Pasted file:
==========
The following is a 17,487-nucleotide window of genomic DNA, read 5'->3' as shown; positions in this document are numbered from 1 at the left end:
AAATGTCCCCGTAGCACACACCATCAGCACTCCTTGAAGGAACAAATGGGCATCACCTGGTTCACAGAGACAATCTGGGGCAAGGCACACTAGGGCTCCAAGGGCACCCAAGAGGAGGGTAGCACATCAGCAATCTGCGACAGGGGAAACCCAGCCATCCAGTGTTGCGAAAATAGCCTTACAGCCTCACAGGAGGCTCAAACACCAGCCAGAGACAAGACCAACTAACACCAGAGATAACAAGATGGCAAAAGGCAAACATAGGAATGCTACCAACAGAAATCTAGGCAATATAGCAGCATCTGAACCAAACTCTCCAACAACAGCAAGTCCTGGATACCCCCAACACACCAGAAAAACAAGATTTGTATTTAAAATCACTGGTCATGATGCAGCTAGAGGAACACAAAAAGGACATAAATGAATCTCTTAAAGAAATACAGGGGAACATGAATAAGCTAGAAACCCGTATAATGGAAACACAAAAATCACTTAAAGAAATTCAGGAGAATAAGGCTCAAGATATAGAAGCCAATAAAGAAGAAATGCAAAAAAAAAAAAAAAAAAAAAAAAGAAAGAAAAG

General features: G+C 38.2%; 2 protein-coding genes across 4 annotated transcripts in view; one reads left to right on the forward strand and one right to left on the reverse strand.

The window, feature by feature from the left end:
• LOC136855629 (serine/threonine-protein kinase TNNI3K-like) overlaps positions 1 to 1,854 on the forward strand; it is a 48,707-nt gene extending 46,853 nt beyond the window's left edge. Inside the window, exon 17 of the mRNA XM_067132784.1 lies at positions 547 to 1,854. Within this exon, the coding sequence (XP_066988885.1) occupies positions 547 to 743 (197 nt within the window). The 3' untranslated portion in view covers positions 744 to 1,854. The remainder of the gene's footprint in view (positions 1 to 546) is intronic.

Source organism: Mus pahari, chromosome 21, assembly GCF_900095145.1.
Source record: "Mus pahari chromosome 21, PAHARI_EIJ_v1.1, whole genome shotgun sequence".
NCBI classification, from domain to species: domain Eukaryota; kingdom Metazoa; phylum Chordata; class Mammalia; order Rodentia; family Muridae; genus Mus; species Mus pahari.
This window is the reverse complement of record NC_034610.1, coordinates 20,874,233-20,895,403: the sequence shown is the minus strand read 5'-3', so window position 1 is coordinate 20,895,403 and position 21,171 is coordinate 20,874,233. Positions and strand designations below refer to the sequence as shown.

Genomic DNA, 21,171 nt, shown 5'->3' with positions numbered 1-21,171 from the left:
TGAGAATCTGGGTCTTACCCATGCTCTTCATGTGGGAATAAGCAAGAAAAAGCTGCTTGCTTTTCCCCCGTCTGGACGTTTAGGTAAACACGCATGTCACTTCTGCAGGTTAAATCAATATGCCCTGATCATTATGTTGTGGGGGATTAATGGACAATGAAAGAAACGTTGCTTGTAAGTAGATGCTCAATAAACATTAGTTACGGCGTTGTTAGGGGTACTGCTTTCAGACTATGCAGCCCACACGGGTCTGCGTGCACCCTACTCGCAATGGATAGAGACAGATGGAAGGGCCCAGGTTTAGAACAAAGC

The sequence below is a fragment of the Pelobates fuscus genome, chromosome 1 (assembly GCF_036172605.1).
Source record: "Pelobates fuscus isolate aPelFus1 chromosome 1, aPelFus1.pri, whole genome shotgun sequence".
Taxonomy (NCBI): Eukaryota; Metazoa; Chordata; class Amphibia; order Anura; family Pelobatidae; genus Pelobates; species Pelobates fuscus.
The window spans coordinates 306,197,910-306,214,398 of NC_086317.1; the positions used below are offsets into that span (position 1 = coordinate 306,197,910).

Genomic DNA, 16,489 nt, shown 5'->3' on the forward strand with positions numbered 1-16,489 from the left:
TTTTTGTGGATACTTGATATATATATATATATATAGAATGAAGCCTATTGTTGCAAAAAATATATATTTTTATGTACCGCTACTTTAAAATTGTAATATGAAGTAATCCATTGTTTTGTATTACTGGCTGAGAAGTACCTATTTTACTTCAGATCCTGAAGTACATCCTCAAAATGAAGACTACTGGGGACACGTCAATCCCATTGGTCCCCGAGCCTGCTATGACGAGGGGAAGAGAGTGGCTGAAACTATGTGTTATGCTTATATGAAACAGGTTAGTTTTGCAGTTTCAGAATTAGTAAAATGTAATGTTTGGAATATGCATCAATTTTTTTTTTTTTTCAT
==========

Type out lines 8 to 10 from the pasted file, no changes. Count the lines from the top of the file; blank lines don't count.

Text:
NCBI classification, from domain to species: domain Eukaryota; kingdom Metazoa; phylum Chordata; class Mammalia; order Rodentia; family Muridae; genus Mus; species Mus pahari.
This window is the reverse complement of record NC_034610.1, coordinates 20,874,233-20,895,403: the sequence shown is the minus strand read 5'-3', so window position 1 is coordinate 20,895,403 and position 21,171 is coordinate 20,874,233. Positions and strand designations below refer to the sequence as shown.

Genomic DNA, 21,171 nt, shown 5'->3' with positions numbered 1-21,171 from the left: